(Updates with closing share prices in fifth paragraph, CFO comment in seventh paragraph.)
Oct. 31 (Bloomberg) -- Grupo Mexico SAB, the nation’s largest mining company, dropped plans to merge its Asarco LLC and Southern Copper Corp. businesses into a single unit within its mining business after some shareholders challenged the plan.
Grupo Mexico withdrew its offer “in light of our recent discussions and other developments,” according to an Oct. 28 letter to Phoenix-based Southern Copper, which didn’t provide further details. Grupo Mexico, the owner of 81 percent of Southern Copper, had offered investors 1.237 shares of its Americas unit for each Southern Copper share in July 2010.
Grupo Mexico, based in Mexico City, had sought the merger to save costs after it regained control of bankrupt Asarco in 2009 and had expected to complete the transaction in the first- half of this year. A month after the merger was proposed Southern Copper was sued by a pension fund, claiming the offer from Grupo Mexico didn´t properly compensate investors.
“We think the decision is lightly negative for Grupo Mexico,” Alexander Hacking, an analyst for New York-based Citigroup, wrote in a note to clients today.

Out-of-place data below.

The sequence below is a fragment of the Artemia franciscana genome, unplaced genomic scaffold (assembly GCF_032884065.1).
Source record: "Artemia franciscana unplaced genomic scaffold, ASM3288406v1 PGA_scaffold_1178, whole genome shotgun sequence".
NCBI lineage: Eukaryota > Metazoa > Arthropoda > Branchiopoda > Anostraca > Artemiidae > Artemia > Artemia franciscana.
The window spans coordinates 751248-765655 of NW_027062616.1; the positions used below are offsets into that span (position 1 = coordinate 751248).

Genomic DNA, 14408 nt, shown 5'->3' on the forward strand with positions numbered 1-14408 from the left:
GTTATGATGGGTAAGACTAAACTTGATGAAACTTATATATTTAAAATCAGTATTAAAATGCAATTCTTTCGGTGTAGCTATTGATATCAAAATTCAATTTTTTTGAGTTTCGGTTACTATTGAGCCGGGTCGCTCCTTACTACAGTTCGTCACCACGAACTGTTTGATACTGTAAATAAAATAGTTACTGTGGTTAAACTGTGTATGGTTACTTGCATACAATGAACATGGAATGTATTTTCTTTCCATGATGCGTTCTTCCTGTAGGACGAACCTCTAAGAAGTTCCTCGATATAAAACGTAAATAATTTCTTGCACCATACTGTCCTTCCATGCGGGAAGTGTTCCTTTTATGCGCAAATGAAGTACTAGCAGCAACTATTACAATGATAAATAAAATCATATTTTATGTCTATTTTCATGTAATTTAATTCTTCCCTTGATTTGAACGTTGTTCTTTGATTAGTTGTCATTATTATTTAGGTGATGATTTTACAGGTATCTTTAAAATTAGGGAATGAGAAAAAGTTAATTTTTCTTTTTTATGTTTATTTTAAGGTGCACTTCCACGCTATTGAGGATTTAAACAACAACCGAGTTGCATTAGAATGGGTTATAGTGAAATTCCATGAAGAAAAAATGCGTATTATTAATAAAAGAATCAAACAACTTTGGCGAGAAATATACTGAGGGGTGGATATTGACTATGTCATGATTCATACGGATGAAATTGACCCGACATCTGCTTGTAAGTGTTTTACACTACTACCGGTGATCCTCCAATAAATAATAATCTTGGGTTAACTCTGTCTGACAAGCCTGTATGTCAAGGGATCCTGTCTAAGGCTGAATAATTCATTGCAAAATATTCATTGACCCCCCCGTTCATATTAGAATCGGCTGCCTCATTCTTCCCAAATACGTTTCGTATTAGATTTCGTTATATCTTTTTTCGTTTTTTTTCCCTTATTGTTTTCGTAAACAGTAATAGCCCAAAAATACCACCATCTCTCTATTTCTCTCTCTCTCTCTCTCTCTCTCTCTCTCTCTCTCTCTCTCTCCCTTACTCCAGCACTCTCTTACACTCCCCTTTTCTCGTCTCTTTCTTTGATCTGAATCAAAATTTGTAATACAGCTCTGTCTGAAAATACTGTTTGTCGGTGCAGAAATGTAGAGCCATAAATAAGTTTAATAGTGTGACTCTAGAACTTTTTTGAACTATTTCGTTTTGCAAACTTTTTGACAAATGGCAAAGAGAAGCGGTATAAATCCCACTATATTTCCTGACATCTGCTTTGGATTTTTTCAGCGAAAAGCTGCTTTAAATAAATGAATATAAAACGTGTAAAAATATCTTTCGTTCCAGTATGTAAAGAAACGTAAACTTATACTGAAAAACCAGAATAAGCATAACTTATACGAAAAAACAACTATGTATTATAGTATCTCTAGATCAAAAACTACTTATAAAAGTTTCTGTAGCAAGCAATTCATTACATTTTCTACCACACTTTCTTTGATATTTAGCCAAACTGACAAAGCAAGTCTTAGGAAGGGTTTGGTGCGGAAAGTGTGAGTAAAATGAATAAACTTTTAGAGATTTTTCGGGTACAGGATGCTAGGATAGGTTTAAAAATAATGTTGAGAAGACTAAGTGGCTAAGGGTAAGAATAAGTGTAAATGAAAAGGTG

Southern Copper fell 5.5 percent to $30.68 in New York. Grupo Mexico fell 3.2 percent to 37 pesos in Mexico.
Combining the units would had placed all Grupo Mexico’s mining operations, including Southern and Asarco, into one publicly traded company, allowing investors to value that separately from Grupo Mexico’s railroad and oil-drilling units.
Grupo Mexico Chief Financial Officer Daniel Muniz said today the company is studying ways to capitalize on the strengths of its mining units.
“We are going to continue looking for strategic alternatives that better capitalize on the strength of our two subsidiaries,” he said during Grupo Mexico’s earnings conference call. “We do have a corporate structure that has two great companies with a very world-class asset base.”
As of yesterday, Grupo Mexico’s 80 percent stake in Southern Copper was worth about $20.8 billion, or 5.2 percent less than the Mexico City-based company’s own market value of $21.9.
A special board committee was created last year to evaluate the offer to exchange the shares of Americas Mining for Southern Copper share, Southern Copper said in an August 2010 filing to the U.S. Securities and Exchange Commission.
Under Grupo Mexico’s merger proposal, Southern Copper’s minority shareholders would own 16.6 percent of Americas Mining, which would own 100 percent of Southern Copper.
--With assistance from Andrew Cinko in New York and Jonathan Roeder and Crayton Harrison in Mexico City. Editor: Dale Crofts, Robin Saponar
To contact the reporter on this story: Alex Emery in Lima at firstname.lastname@example.org; Carlos M. Rodriguez in Mexico City at email@example.com;
To contact the editor responsible for this story: Dale Crofts at firstname.lastname@example.org